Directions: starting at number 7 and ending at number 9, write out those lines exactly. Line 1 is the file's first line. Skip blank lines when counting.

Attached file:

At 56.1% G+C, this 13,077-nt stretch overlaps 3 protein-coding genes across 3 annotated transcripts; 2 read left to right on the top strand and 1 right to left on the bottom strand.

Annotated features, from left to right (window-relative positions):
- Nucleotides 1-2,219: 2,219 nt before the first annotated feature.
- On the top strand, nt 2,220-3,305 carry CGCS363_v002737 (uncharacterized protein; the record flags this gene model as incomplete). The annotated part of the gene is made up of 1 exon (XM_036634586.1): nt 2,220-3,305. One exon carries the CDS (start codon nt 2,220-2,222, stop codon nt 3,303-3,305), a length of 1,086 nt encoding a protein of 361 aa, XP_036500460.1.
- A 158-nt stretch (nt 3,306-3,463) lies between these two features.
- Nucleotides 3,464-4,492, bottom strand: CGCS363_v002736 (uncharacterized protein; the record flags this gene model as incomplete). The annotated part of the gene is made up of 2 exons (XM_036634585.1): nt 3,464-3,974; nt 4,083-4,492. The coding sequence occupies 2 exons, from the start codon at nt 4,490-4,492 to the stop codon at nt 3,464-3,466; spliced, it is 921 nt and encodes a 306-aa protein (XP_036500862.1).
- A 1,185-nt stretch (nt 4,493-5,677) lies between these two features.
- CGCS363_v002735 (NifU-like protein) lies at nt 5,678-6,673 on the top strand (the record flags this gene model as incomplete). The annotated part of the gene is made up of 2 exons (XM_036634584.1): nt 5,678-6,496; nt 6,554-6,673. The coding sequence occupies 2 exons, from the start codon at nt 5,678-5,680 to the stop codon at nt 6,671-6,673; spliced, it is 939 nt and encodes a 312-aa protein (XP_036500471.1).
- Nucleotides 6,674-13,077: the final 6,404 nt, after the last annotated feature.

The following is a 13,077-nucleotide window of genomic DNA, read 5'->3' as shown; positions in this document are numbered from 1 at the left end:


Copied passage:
- A 1,185-nt stretch (nt 4,493-5,677) lies between these two features.
- CGCS363_v002735 (NifU-like protein) lies at nt 5,678-6,673 on the top strand (the record flags this gene model as incomplete). The annotated part of the gene is made up of 2 exons (XM_036634584.1): nt 5,678-6,496; nt 6,554-6,673. The coding sequence occupies 2 exons, from the start codon at nt 5,678-5,680 to the stop codon at nt 6,671-6,673; spliced, it is 939 nt and encodes a 312-aa protein (XP_036500471.1).
- Nucleotides 6,674-13,077: the final 6,404 nt, after the last annotated feature.